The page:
We all know by now that Brexit means brexit. However, it is not so clear whether independence means independence or perhaps something else entirely. This has been an interesting and important question in climate science for at least 15 years and probably longer. The basic issue is, how do we interpret the fact that all the major climate models, which have been built at various research centres around the world, generally agree on the major issues of climate change? Ie, that the current increase in CO2 will generate warming at around the rate of 0.2C/decade globally, with the warming rate being higher at high latitudes, over land, at night, and in winter. And that this will be associated with increases in rainfall (though not uniformly everywhere – in fact this being focussed on the wettest areas, with many dry areas becoming drier). Etc etc at various levels of precision. Models disagree on the fine details but agree on the broad picture. But are these forecasts robust, or have we instead merely created multiple copies of the same fundamentally wrong model? We know for sure that some models in the IPCC/CMIP collection are basically copies of other models with very minor changes. Others appear to differ more substantially, but many common concepts and methods are widely shared. This has led some to argue that we can’t really read much into the CMIP model-based consensus as these models are all basically near-replicates and their agreement just means they are all making the same mistakes.
While people have been talking about this issue for a number of years, it seems to us that little real progress has been made in addressing it. In fact, there have been few attempts to even define what “independence” in this context should mean, let alone how it could be measured or how some degree of dependence could be accounted for correctly. Many papers present an argument that runs roughly like this:
- We want models to be independent but aren’t defining independence rigorously
- (Some analysis of a semi-quantitative nature)
- Look, our analysis shows that the models are not independent!
Perhaps I’m not being entirely fair, but there really isn’t a lot to get your teeth into.
We’ve been pondering this for some time, and have given a number of presentations of varyng levels of coherence over the last few years. Last August we finally we managed to write something down in a manner that we thought tolerable for publication, as I wrote about at the time. During our trip to the USA, there was a small workshop on this topic which we found very interesting and useful, and that together with reviewer comments helped us to improve the paper in various ways. The final version was accepted recently and has now appeared in ESD. Our basic premise is that independence can and indeed must be defined in a mathematically rigorous manner in order to make any progress on this question. Further, we present one possible definition, show how it can be applied in practice, and what conclusions flow from this.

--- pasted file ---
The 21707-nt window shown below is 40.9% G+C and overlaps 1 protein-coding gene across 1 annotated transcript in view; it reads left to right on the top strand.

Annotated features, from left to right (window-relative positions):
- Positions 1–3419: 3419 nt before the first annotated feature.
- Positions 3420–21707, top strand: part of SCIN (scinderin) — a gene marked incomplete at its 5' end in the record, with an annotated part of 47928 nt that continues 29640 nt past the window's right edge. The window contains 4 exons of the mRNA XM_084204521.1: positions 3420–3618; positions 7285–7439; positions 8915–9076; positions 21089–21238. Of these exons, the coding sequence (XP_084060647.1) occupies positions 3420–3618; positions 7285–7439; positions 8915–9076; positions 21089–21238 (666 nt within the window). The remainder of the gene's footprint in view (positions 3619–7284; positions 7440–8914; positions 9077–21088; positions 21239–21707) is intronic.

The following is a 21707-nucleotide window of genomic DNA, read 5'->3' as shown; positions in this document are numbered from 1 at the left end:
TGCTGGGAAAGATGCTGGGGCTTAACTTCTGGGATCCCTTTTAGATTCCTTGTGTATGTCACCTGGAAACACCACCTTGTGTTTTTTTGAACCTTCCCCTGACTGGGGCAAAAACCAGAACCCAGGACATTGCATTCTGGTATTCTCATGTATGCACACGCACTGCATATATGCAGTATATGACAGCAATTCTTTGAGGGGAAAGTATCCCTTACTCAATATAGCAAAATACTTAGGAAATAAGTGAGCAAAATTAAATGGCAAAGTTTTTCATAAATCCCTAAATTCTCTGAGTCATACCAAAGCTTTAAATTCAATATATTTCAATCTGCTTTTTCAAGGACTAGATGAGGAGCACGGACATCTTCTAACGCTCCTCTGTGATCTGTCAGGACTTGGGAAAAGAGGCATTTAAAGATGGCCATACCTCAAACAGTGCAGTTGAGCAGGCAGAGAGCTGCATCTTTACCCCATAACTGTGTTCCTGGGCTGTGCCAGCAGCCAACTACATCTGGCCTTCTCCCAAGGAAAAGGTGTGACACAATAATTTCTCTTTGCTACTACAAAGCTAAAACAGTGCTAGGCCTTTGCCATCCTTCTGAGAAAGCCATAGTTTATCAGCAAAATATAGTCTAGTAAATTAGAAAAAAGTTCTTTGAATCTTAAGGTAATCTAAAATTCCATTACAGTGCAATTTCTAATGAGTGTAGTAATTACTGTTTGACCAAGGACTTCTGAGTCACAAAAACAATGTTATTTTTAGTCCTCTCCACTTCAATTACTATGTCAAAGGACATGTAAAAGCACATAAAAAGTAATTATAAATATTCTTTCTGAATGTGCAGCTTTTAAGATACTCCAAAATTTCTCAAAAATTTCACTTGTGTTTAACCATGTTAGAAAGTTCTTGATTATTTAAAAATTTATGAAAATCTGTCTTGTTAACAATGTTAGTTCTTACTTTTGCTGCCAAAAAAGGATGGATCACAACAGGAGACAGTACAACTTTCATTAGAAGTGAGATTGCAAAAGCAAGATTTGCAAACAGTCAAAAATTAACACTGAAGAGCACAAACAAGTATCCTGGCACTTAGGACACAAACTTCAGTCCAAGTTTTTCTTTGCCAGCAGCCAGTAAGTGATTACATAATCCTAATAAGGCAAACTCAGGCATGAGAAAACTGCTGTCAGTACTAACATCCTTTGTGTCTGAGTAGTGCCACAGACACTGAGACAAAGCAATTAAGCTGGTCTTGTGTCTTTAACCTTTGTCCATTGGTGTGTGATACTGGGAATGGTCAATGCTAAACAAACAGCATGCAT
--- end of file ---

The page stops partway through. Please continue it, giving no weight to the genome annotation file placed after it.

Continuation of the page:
Our basic idea is to use the standard probabilistic definition of independence: A and B are independent if and only if P(A and B) = P(A) x P(B). In order to make sense of this approach, it has to be applied in a fundamentally Bayesian manner. That is to say, the probabilities (and therefore the independence or otherwise of the models) are not truly properties of the models themselves, but rather properties of a researcher’s knowledge (belief) about the models. So the issue is fundamentally subjective and depends on the background knowledge of the researcher: A and B are conditionally independent given X if and only if P(A and B given X) = P(A given X) x P(B given X). Depending what one is conditioning on, this approach seems to be flexible and powerful enough to encapsulate in quantitative terms some of the ideas that have been discussed somewhat vaguely. For example, if X is the truth, then we arrive at the truth-centred hypothesis that the errors of an ensemble of models will generally cancel out and the ensemble mean will converge to the truth. It’s not true (or even remotely plausible), but we can see why it was appealing. More realistically, if X is the current distribution of model outputs, and A and B are two additional models, then this corresponds quite closely to the concept of model duplication or near-duplication. If you want more details then have a look at the paper.
Anyway, we don’t expect this to be the last word on the subject, though it may be the last we say about it for some while as we are planning on heading off in a different direction with our climate research for the coming months and perhaps years.